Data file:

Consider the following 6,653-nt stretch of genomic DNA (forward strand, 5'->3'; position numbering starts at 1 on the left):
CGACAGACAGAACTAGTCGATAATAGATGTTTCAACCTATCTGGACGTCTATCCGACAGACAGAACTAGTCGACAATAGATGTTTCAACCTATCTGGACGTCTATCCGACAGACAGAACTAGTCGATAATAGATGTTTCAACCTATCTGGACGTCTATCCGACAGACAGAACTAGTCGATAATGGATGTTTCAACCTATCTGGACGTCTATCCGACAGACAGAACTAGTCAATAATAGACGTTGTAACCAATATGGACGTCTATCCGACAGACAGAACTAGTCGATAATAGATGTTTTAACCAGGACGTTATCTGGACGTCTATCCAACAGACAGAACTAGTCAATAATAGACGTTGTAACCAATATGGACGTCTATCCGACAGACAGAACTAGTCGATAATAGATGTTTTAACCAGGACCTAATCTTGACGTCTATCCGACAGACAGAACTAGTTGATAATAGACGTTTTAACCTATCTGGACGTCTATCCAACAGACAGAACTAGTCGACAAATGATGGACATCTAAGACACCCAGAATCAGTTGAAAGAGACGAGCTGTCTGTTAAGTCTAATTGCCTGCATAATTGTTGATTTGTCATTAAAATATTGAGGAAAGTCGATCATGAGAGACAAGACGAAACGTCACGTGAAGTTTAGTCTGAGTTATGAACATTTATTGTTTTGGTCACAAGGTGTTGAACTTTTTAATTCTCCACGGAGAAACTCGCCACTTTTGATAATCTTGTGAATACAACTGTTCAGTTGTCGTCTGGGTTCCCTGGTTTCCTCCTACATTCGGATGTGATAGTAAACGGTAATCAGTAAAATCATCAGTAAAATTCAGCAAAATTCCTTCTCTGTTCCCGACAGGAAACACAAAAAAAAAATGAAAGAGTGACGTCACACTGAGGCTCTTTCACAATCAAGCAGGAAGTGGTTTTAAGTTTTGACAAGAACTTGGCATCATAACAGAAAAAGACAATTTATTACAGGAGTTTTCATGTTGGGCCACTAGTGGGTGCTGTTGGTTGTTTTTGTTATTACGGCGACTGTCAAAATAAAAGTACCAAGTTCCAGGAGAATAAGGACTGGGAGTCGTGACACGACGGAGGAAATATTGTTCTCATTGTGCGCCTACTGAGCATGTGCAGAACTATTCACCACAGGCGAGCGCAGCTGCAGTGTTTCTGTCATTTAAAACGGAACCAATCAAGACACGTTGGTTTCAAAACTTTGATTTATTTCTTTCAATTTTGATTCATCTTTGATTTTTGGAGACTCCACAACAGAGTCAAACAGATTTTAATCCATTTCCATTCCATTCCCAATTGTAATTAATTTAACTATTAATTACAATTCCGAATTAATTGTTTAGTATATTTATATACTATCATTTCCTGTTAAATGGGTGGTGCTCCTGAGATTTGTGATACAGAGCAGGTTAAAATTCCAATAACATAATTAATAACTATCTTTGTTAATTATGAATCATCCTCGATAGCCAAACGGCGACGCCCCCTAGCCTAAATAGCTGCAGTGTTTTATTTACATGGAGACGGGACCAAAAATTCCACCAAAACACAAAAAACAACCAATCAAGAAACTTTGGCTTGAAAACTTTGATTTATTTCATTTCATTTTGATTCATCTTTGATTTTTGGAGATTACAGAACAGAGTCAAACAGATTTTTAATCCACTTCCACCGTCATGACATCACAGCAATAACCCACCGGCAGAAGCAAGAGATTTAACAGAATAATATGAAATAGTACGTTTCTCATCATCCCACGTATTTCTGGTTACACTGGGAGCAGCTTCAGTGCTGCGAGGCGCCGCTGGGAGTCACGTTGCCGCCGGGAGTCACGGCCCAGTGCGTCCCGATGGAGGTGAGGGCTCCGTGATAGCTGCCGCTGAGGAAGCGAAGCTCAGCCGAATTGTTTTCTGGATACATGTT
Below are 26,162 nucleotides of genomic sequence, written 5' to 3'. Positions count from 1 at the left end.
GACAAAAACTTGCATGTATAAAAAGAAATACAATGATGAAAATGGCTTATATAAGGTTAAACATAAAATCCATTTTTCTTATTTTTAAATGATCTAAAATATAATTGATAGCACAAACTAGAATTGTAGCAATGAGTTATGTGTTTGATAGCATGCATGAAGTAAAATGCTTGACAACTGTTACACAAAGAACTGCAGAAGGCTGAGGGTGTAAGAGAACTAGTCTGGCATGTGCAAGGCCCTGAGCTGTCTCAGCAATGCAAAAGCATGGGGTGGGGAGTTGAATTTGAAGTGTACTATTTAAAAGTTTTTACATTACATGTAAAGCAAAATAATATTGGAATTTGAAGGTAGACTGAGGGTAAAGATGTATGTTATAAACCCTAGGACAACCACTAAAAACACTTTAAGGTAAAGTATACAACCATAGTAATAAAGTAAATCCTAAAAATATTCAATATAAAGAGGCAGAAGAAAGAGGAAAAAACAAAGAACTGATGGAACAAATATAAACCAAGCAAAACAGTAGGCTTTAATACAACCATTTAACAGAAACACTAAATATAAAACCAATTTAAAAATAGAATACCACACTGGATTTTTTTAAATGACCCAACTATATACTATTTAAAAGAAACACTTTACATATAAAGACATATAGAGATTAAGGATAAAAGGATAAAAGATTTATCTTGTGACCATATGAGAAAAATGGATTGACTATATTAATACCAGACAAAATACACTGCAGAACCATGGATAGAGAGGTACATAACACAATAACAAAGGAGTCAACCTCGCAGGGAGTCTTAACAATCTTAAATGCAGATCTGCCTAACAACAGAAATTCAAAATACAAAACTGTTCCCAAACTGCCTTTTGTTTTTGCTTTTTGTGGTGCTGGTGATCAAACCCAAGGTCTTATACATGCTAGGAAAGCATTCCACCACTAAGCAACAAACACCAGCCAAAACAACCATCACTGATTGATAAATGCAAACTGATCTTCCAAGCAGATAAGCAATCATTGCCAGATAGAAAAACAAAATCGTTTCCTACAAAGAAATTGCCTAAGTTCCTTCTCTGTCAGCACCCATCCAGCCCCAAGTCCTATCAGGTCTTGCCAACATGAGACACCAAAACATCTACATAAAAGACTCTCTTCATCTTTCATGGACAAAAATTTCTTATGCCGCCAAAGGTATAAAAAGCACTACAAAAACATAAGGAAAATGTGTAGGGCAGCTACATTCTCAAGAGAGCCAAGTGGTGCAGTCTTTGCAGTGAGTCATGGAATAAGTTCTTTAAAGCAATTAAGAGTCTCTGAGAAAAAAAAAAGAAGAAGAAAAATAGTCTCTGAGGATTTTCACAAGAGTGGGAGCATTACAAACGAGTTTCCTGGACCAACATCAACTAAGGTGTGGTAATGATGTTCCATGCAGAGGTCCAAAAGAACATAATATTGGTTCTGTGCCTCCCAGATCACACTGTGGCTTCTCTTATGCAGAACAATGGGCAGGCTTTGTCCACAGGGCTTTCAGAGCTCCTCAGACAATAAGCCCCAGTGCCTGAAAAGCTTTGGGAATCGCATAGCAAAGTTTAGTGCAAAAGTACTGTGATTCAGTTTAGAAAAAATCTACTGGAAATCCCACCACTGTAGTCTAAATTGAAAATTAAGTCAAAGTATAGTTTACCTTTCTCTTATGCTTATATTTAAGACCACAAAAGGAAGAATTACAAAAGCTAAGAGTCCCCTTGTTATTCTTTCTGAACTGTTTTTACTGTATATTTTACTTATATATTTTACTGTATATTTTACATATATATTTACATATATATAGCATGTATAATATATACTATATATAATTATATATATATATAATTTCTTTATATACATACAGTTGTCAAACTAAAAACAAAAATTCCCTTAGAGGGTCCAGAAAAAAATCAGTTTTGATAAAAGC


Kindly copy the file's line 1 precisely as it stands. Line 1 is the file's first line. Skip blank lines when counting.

Consider the following 6,653-nt stretch of genomic DNA (forward strand, 5'->3'; position numbering starts at 1 on the left):